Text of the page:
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Onyx reviews: The Liar's Lullaby by Meg Gardiner

The police call on forensic psychiatrist Jo Beckett in cases where a death could be accidental, natural, murder or suicide. She just happens to be at a concert at a San Francisco arena when country singer Tasia McFarland dies while making a flamboyant entrance to the stage for one of her performances.

Tasia has a history of bipolar illness, was rambling about conspiracies in the last minutes of her life, and had a gun in her hand when she slid down a zip line from a luxury box to the stage while a pair of helicopters pretended to strafe the stadium. The bullet that killed her was a through-and-through and her gun was handled by concertgoers, so the forensic evidence is inconclusive. The gun might have gone off by accident, someone else may have guided her hand, or she could have killed herself. 

She didn't leave a suicide note, but she wrote a cryptic song called "The Liar's Lullaby" the night before she died that may contain hints about her mental state. The song could also be interpreted as an indictment of the man to whom she used to be married—a man who is now President of the United States. There are unconfirmed reports that she met with him clandestinely shortly before her death.

Tasia used to post on a message board for a white supremacist group that espouses conspiracy theories, fueled by long, eloquent posts by a fundamentalist who identifies with Thomas Paine, a 19th century revolutionary. After her death, the group suggests that the president and his inner circle conspired to silence Tasia. 

Beckett and her friend, SFPD Lt. Amy Tang, aren't surprised when pressure to close the case quickly comes from the highest levels. This is the kind of publicity a sitting president could do without. They don't care about the truth—they're willing to accept any plausible theory that won't embarrass the government. They pull out all the stops, getting investigators audited, launching immigration hearings against family members and changing military orders to encourage a hasty resolution.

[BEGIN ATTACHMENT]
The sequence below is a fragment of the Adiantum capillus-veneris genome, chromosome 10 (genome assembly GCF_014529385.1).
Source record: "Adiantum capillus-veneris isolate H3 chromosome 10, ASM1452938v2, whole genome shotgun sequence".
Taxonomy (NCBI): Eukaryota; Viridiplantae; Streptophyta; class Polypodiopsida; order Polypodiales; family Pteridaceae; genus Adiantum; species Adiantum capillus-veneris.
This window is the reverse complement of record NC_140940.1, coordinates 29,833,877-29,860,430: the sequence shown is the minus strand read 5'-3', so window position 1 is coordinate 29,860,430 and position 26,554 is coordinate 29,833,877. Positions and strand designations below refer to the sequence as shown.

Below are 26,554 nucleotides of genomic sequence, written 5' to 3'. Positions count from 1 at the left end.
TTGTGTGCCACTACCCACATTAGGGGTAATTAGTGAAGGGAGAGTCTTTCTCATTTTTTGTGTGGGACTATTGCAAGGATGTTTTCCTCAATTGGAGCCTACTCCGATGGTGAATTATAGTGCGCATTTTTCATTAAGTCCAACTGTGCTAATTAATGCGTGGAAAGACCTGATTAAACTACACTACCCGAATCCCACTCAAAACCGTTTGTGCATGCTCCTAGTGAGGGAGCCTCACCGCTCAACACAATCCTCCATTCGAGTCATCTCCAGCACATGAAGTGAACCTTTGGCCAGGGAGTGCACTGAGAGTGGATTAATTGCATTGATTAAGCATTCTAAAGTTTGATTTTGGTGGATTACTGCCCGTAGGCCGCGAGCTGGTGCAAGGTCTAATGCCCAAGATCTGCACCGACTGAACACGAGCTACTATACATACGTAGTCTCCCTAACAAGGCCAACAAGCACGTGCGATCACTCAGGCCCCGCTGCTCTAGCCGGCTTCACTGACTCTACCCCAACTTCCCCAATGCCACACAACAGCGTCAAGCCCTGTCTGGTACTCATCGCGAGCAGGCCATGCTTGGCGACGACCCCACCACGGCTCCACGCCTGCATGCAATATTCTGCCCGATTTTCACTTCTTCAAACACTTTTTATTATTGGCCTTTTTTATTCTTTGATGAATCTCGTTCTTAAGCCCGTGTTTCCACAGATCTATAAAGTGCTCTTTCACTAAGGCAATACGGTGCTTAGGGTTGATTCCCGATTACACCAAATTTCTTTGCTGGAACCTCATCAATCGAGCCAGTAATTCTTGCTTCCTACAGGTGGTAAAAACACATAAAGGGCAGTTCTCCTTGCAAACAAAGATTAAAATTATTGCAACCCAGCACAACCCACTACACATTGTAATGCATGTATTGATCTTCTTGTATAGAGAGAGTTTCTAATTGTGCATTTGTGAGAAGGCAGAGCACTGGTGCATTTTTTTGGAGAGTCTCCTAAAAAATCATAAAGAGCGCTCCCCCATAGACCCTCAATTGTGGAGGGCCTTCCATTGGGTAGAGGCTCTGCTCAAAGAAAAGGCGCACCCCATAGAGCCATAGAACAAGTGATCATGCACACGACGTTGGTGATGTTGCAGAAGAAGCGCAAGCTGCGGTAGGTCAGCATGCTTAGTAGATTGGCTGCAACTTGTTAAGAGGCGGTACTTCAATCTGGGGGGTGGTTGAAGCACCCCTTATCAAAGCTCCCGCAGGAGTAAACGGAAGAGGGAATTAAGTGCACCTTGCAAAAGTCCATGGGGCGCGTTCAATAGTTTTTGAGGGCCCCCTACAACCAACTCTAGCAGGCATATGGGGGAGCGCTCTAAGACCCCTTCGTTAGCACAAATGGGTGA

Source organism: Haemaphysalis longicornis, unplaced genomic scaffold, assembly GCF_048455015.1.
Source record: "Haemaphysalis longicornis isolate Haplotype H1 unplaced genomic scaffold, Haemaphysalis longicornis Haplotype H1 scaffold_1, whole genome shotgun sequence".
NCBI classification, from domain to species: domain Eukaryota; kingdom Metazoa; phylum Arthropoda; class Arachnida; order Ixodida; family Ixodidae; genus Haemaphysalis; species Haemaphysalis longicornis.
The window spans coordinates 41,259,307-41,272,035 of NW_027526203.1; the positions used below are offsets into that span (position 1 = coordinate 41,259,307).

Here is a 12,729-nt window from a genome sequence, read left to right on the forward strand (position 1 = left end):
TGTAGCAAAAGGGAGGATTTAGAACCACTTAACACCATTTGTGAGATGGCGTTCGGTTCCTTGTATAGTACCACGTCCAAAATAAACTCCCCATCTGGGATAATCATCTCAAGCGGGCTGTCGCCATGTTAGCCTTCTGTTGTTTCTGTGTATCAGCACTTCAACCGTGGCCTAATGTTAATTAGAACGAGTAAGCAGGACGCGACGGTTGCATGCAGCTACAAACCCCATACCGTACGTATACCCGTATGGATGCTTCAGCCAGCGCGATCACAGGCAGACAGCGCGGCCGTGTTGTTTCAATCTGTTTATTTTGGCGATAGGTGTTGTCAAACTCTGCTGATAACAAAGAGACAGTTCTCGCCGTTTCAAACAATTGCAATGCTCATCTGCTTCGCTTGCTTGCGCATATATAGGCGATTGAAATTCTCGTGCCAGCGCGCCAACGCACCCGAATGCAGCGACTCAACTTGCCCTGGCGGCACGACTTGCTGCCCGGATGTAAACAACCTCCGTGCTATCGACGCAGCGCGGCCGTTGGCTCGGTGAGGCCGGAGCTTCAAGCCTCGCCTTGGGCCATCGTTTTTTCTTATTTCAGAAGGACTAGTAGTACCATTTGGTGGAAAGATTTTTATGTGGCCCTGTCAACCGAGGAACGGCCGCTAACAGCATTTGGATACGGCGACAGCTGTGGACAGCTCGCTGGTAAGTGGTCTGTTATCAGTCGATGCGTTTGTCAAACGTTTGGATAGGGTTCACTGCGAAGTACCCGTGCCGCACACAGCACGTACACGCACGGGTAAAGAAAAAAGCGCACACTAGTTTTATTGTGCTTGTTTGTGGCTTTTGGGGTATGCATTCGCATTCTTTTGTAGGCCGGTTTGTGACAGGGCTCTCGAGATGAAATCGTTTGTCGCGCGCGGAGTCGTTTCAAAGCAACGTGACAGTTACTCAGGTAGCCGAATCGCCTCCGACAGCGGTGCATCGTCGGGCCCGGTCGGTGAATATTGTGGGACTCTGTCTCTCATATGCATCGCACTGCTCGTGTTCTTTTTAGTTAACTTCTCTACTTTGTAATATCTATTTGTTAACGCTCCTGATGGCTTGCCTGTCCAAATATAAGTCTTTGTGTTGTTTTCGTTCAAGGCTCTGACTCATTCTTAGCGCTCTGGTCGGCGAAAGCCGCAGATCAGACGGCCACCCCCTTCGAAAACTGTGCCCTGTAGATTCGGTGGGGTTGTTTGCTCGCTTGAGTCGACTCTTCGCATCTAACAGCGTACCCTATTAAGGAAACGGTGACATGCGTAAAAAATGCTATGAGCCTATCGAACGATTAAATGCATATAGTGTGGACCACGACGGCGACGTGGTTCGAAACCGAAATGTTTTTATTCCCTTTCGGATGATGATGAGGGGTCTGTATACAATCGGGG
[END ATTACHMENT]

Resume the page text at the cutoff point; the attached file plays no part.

Beckett also finds herself at the center of a media frenzy. Tabloid reporters are willing to do anything to capitalize on a high-profile story with legs, including stalking Beckett, asking inane, leading questions, broadcasting rampant speculation and unsubstantiated innuendo, and skewing facts to meet the expectations of partisan audiences. Gardiner leaves it to her readers to decide which group is more outrageous—the right-wing radicals or the journalists. At least one reporters gets a come-uppance, though, in one of the book's most entertaining scenes.

Beckett hits roadblocks at every turn as she tries to unwrap the mystery of the victim's life. At the time of her death, Tasia was involved with singer Searle Lecroix. She also may have had a stalker. Beckett can't exactly interview Tasia's ex-husband, some of Tasia's medical records are missing, and the picture painted by her sister and friends is contradictory. Ace Chennault, Tasia's ghostwriter is sitting on a potential treasure trove of information—his biography of the recently deceased celebrity is guaranteed to be hugely successful. All he will reveal, though, is that the book contains explosive revelations about her brief marriage to the president.

The Liar's Lullaby is a a cleverly constructed mystery and a fast-paced thriller. Bomb threats and assassination attempts place Beckett continually in jeopardy and test her wits and her gumption. The case and its repercussions put a strain on her relationship with Gabe Quintana, who becomes a target of the political pressure applied against Beckett. He proves to be a valuable ally, however, as the book speeds to a climax. In the final section, Gardiner delivers surprise after surprise as secret identities are revealed and hidden motives are disclosed. 

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